WHITESBURG, Ky. — Socialist Workers Party candidates and members are talking with working people in big cities, small towns and farming areas across the country. Everywhere they go they knock on doors and introduce the party, its program, the Militant and books by party leaders.
Amy Husk, Socialist Workers Party candidate for Kentucky governor, and campaign supporters knocked on doors here, a town of 2,000 in Letcher County, Jan. 4. Working people in this part of Kentucky have been hard hit by the closing of hundreds of coal mines over the last two decades. Once a union bastion, the last United Mine Workers-organized mine in the state closed in 2015.
“I’m from the Socialist Workers Party and we’re running a working-class campaign,” Husk told those she met. “Both the Democrats and Republicans defend the interests of the rich. The bosses and the crisis of their capitalist system have wreaked carnage in working-class communities. Working people need to rebuild the labor movement and organize to fight against these attacks.”
SWP campaigners learn firsthand about the conditions fellow workers, farmers, small proprietors and others face, from low pay, rising debts, inadequate housing and transportation, to the scourge of the opioid epidemic wracking working-class neighborhoods.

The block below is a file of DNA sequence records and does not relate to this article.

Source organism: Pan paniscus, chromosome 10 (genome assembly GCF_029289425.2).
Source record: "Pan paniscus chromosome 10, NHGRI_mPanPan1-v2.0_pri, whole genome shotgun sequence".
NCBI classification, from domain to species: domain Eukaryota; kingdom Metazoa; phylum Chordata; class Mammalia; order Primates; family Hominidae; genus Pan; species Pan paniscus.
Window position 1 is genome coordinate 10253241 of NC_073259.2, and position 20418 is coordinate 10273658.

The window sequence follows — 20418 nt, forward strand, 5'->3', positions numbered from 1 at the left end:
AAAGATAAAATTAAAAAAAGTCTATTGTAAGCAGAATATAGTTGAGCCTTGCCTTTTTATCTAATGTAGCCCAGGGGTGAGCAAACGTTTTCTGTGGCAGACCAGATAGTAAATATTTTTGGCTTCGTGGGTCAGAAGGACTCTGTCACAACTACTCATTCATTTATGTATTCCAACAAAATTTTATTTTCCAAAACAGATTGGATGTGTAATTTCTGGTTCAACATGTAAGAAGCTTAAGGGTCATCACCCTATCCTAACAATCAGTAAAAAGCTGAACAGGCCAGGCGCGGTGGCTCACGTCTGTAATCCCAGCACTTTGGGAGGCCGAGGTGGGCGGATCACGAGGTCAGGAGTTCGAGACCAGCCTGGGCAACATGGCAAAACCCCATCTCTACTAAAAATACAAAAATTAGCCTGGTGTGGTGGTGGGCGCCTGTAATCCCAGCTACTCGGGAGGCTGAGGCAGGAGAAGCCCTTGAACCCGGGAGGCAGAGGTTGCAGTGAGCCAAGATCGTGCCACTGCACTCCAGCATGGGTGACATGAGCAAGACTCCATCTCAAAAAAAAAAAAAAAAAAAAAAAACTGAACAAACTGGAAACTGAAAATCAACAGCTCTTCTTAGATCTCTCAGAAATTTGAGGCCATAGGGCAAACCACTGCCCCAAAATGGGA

“I sure am glad to see you’re running,” said Martha Blair, 28, after Husk and fellow SWP member Samir Hazboun knocked on her door. “Nobody else is going around here talking about how things really are and asking people what we think!
“Let me tell you, there are no opportunities in this area. The only jobs are mostly minimum-wage service jobs,” she said. “I’m studying to be a cosmetologist and have signed up to get some work doing transcriptions at home. My husband is a radiology technician and he doesn’t make enough money to live on.”
“You’re not alone,” said Husk, a medical assistant in Louisville. “Millions of workers are unable to make ends meet. Health care workers do our best to give good treatment under difficult conditions, but the bosses don’t care about us and they don’t care about the patients that we take care of either.”
“The bosses and their government try to get us to think that immigrant workers or workers who have been in prison deserve to be treated as second class,” she said. “But this keeps us divided and hurts our ability to fight for all our rights.
“That’s why my party defends the right of workers who’ve been behind bars to vote,” Husk said. “Working people won this in Florida last fall. Kentucky is one of two states that denies this right for a lifetime to anyone who has been convicted of a felony. Our campaign calls for a fight to overturn this law.”
“I agree with that, I’ve read about this fight and signed petitions online in support of it,” Blair said.
Hazboun explained how workers and farmers in Cuba made a revolution in 1959 and began to uproot the system of oppression and exploitation they lived under. Workers in Cuba have reached out in solidarity with working people around the world ever since, despite unrelenting efforts by the U.S. rulers to overturn the revolution.
May Day Brigade to Cuba